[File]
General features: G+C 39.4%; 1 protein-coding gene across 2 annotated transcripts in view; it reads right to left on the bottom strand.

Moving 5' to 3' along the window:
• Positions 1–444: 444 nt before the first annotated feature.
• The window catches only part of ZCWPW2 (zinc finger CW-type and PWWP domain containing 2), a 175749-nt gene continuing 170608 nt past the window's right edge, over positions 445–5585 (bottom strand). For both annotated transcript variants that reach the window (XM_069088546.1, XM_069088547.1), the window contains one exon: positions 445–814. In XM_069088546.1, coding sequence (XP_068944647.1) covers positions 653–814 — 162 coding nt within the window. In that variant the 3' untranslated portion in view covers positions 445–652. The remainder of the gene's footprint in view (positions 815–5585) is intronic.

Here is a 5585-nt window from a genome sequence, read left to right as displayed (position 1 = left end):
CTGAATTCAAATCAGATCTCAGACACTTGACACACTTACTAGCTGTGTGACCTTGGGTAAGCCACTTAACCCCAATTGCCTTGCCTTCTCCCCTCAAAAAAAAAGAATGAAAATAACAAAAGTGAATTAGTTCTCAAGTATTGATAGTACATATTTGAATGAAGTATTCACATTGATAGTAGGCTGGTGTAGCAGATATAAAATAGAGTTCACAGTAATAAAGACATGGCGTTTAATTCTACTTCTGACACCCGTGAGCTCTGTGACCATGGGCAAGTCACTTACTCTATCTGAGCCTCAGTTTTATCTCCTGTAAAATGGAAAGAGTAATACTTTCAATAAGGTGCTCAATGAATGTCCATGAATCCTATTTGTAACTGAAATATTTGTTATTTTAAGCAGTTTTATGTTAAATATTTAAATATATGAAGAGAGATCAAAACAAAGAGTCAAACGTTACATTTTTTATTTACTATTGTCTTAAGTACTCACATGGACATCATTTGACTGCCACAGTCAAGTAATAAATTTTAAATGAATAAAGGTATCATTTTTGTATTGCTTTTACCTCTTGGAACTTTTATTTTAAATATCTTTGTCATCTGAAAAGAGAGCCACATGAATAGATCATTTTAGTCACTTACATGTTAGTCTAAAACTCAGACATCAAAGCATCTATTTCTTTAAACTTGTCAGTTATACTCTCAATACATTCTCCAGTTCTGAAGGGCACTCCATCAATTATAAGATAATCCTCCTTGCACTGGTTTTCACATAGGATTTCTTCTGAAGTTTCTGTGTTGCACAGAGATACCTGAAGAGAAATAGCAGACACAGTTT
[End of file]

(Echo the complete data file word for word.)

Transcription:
General features: G+C 39.4%; 1 protein-coding gene across 2 annotated transcripts in view; it reads right to left on the bottom strand.

Moving 5' to 3' along the window:
• Positions 1–444: 444 nt before the first annotated feature.
• The window catches only part of ZCWPW2 (zinc finger CW-type and PWWP domain containing 2), a 175749-nt gene continuing 170608 nt past the window's right edge, over positions 445–5585 (bottom strand). For both annotated transcript variants that reach the window (XM_069088546.1, XM_069088547.1), the window contains one exon: positions 445–814. In XM_069088546.1, coding sequence (XP_068944647.1) covers positions 653–814 — 162 coding nt within the window. In that variant the 3' untranslated portion in view covers positions 445–652. The remainder of the gene's footprint in view (positions 815–5585) is intronic.

Here is a 5585-nt window from a genome sequence, read left to right as displayed (position 1 = left end):
CTGAATTCAAATCAGATCTCAGACACTTGACACACTTACTAGCTGTGTGACCTTGGGTAAGCCACTTAACCCCAATTGCCTTGCCTTCTCCCCTCAAAAAAAAAGAATGAAAATAACAAAAGTGAATTAGTTCTCAAGTATTGATAGTACATATTTGAATGAAGTATTCACATTGATAGTAGGCTGGTGTAGCAGATATAAAATAGAGTTCACAGTAATAAAGACATGGCGTTTAATTCTACTTCTGACACCCGTGAGCTCTGTGACCATGGGCAAGTCACTTACTCTATCTGAGCCTCAGTTTTATCTCCTGTAAAATGGAAAGAGTAATACTTTCAATAAGGTGCTCAATGAATGTCCATGAATCCTATTTGTAACTGAAATATTTGTTATTTTAAGCAGTTTTATGTTAAATATTTAAATATATGAAGAGAGATCAAAACAAAGAGTCAAACGTTACATTTTTTATTTACTATTGTCTTAAGTACTCACATGGACATCATTTGACTGCCACAGTCAAGTAATAAATTTTAAATGAATAAAGGTATCATTTTTGTATTGCTTTTACCTCTTGGAACTTTTATTTTAAATATCTTTGTCATCTGAAAAGAGAGCCACATGAATAGATCATTTTAGTCACTTACATGTTAGTCTAAAACTCAGACATCAAAGCATCTATTTCTTTAAACTTGTCAGTTATACTCTCAATACATTCTCCAGTTCTGAAGGGCACTCCATCAATTATAAGATAATCCTCCTTGCACTGGTTTTCACATAGGATTTCTTCTGAAGTTTCTGTGTTGCACAGAGATACCTGAAGAGAAATAGCAGACACAGTTT